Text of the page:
Ecstatic about finally being a princess, Suzanne makes press appearances and invites a French delegate to pay an official visit, but most of her efforts backfire with the United States declaring an embargo on the island.

Michelle Pfeiffer, Val Kilmer, and Mare Winningham in “One Too Many”

“One Too Many,” a not-to-subtle morality tale about drunk driving, boasts an all-star cast, including Michelle Pfeiffer (The Fabulous Baker Boys), Val Kilmer (Top Gun), and Mare Winningham (Philomena). Pfeiffer and Winningham are best friends, and Kilmer plays Pfeiffer’s new boyfriend who loves beer a little too much.

Ben Affleck in “Wanted: The Perfect Guy”

Two-time Oscar-winner Ben Affleck appeared in the 1986 after school special “Wanted: The Perfect Guy.” Affleck plays Danny, a young teen who is trying to find the “perfect guy” for his mother, played by Madeline Kahn. (Yes, that Madeline Kahn.) With the help of his friend Melanie, he places a personal ad in the local paper and then screens his mother’s potential suitors.

Marisa Tomei in “Supermom’s Daughter”

One of Marisa Tomei’s first credited TV roles was in the after school special “Supermom’s Daughter.” In the episode, Tomei plays Noelle, a high school student who wants to be a school teacher, but her mother (and local news anchor) is pushing her to go to MIT and study science. On top of that, Noelle says she wants to get married young and have a family, and her career-driven mother isn’t supportive, saying Noelle is throwing her life away. Of course, she changes her mother’s mind at the science fair where she build a “monster-buster” robot, applying her scientific knowledge to early childhood education, and her mother finally says she is proud of her.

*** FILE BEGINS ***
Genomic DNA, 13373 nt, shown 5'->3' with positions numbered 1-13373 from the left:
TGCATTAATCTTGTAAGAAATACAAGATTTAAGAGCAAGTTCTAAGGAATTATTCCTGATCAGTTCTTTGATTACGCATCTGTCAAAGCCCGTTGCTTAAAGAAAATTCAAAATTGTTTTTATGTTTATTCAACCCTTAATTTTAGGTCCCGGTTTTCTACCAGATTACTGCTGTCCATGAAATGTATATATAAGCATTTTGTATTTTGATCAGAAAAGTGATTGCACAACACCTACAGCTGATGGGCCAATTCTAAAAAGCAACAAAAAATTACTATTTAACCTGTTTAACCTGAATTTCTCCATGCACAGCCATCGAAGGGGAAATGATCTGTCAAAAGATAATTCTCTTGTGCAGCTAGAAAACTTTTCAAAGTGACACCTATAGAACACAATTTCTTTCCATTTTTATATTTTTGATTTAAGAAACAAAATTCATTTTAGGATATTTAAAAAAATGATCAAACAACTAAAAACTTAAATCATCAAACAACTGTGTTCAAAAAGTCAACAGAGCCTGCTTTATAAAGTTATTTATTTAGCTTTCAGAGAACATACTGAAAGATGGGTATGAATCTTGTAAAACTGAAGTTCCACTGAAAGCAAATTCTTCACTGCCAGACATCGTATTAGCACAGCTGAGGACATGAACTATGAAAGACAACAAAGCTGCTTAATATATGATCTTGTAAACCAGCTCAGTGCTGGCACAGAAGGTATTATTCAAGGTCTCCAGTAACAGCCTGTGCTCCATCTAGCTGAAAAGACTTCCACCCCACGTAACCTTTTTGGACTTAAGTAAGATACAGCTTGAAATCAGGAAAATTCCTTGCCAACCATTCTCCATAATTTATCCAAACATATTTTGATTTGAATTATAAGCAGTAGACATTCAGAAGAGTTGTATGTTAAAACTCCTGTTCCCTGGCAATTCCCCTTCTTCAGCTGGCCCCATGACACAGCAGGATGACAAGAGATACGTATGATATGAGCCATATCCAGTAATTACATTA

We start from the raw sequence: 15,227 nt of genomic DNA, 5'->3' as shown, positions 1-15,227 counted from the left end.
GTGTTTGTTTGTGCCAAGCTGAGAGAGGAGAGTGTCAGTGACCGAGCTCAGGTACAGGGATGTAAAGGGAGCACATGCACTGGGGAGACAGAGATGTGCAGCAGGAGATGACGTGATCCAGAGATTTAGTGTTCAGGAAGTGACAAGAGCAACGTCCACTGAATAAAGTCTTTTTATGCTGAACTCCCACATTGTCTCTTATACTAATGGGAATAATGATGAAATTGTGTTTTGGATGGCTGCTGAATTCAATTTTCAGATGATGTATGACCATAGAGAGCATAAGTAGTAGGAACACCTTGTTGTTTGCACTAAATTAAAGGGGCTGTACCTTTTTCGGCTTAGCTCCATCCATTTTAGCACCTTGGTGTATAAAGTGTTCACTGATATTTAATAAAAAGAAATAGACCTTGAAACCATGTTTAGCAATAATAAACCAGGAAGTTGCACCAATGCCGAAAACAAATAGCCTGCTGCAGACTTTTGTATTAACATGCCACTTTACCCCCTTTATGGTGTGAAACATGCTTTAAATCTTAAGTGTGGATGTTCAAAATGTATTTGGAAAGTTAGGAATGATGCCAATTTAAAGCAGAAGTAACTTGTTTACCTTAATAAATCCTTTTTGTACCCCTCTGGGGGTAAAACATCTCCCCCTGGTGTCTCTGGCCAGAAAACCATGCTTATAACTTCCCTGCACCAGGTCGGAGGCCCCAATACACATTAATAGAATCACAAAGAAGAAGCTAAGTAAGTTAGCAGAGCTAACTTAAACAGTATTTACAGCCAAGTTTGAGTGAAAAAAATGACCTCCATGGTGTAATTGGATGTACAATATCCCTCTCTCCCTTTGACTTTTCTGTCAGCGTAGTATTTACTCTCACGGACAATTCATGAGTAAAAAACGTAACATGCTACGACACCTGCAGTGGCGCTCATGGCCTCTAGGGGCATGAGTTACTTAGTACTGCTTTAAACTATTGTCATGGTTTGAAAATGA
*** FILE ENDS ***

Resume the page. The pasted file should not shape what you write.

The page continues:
Seth Green in “I Want to Go Home”

When he was only 11 years old, Seth Green made one of his first big TV appearances in the after school special “I Want to Go Home.” The episode follows a brother and sister who are kidnapped by their mentally-unstable mother while they are on vacation. By far, the most ridiculous moment is their mother claiming that their father moved and left them behind, and the best unintentionally funny moment is little Seth Green in a blue suit, bow tie, and obviously dyed black hair.

Yeardley Smith (Lisa Simpson) in “Mom’s on Strike”

“Mom’s on Strike” is a bit of a misleading title. The episode isn’t about a working mother on strike, but rather, it is a mother who is sick of her family acting like spoiled brats. To whip them into shape, she goes “on strike” and marches on the front line with picket signs reading, “On Strike: Unfair Labor Practices.” Naturally, the neighbors all show up to watch her yell at her ungrateful children and husband.

The premise is ridiculous, but after listening to the family complain that it is the mother’s job to take care of them, I can’t really blame her for walking out.

Viggo Mortensen and Greg Germann in “High School Narc”